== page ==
But these are the exceptions, not the rule. And it’s the middle ground that needs to change. To move away from the false economy of cheap is best. The false economy in Malaysia has become so chronically negative that it is having a detrimental effect on decision making across the spectrum. Even though it is now threatening lives.

I find it extraordinary that I am writing a blog post about people willing to risk their lives to save a few pennies. But everywhere I go, my team and I have discussions about brand tactics that are driven not by questions such as “What do we have to do to make our business the number one choice in our sector” but instead by questions like “How much does it cost?”

Recently I had a discussion with the head of marketing at the Malaysian campus of a British school with a unique 150 year heritage. The head of marketing wants a video for the school and he asked us to submit a proposal. He didn’t have a brief (which as head of marketing he should prepare) but wanted us to submit a proposal for ‘a school video’. When we asked the budget, he refused to share it.

So there was no brief and no budget. I explained that there were already a lot of videos of the school online (‘none of which are very good’ according to the most senior member of staff) and how is this one going to be any different? He replied that that was our job.

That we should ‘think out of the box’, to ‘propose something unique’, to ‘do something special’. When we explained that ‘thinking out of the box’ took more time and therefore cost extra and therefore we needed to know the budget to see if was possible, he refused to share it.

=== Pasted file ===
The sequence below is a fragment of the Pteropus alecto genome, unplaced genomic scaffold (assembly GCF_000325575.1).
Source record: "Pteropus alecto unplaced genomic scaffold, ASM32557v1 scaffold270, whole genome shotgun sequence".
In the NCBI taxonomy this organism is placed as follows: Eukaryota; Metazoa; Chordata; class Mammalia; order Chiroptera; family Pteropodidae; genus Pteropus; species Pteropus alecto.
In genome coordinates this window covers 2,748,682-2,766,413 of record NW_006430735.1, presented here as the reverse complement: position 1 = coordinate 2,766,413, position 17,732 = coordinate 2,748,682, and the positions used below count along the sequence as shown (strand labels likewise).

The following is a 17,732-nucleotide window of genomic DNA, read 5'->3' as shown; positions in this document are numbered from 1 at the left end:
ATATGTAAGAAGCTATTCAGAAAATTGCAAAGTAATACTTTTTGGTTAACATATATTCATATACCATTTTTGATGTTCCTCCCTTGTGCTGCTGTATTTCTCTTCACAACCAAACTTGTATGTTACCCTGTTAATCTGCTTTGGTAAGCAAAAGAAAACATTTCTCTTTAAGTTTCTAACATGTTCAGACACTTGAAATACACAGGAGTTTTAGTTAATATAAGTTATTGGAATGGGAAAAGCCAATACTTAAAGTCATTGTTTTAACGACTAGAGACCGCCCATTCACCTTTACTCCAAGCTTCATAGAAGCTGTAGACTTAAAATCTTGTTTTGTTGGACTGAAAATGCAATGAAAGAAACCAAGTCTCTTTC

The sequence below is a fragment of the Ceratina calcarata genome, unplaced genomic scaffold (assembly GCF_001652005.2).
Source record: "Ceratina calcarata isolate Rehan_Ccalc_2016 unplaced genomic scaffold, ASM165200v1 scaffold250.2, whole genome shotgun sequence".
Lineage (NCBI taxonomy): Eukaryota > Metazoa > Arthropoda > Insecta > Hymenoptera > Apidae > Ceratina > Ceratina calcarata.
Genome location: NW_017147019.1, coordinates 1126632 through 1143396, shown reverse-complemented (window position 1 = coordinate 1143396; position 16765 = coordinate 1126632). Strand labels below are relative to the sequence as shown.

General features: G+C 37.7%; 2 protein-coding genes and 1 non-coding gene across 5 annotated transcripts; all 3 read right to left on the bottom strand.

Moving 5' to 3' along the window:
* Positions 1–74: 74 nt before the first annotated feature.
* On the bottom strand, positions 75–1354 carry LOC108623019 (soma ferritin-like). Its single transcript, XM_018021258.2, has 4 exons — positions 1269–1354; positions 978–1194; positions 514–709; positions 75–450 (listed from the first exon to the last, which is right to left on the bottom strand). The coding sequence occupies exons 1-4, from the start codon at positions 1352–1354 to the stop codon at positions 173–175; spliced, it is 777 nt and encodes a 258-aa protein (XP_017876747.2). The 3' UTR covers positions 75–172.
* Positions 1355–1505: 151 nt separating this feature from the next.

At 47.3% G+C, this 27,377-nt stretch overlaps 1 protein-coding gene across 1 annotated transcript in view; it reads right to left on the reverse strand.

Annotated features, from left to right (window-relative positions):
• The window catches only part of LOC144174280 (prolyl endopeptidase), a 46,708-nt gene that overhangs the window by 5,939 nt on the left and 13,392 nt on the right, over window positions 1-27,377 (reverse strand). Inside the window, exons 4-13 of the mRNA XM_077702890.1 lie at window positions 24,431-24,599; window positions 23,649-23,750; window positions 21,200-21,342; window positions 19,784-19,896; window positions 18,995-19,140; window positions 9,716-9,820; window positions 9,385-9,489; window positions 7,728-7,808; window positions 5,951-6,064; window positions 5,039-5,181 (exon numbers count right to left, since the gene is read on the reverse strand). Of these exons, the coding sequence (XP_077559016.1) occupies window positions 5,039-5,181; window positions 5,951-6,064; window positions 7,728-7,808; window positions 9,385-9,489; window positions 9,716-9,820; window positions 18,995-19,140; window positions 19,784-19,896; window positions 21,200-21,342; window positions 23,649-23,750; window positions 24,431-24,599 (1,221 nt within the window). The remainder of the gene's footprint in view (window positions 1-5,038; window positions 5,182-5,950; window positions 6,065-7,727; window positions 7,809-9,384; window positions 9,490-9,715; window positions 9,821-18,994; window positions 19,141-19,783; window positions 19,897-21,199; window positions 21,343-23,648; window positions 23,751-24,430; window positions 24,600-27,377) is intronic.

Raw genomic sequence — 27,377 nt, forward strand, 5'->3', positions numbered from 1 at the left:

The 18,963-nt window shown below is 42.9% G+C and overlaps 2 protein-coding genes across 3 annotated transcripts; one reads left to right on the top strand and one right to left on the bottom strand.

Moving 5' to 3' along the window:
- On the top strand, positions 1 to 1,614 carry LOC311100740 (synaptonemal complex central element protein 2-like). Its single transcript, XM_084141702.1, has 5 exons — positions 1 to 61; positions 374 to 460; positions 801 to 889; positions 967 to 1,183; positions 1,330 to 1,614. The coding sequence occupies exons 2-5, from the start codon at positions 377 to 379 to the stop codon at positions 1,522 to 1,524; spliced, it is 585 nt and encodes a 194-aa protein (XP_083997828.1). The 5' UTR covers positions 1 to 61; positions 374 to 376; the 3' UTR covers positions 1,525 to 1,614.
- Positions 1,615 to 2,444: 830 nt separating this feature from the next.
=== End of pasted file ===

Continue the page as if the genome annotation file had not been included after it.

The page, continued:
I explained that even without the ‘thinking out of the box’ requirement, the budget was crucial because it would determine the type of production. Did he want a script? Did he require a film crew to visit the school? Are we to interview staff/pupils etc? Would he like drone shots? How long does he want the video to be? SD or HD? And so on.

We realised that if we were to go this route, we could be submitting ideas for months before we accidentally created something he liked. We also realised that by not sharing the budget, there was a good chance that even if we created something he liked, he might not be able to afford it (or alternatively, we could propose something that didn’t utilise the full budget, to the detriment of the school) and that his decision would probably be based on price and so we reluctantly walked away from the business.

This mentality of ‘cheapest’ has a negative impact on his brand. Not because he didn’t get to work with us although thats one reason, but also because it makes the video a priority instead of making what the video can do a priority. It’s the business equivalent of buying potentially tainted food from China and ignoring that fact because the main thing is it was cheap.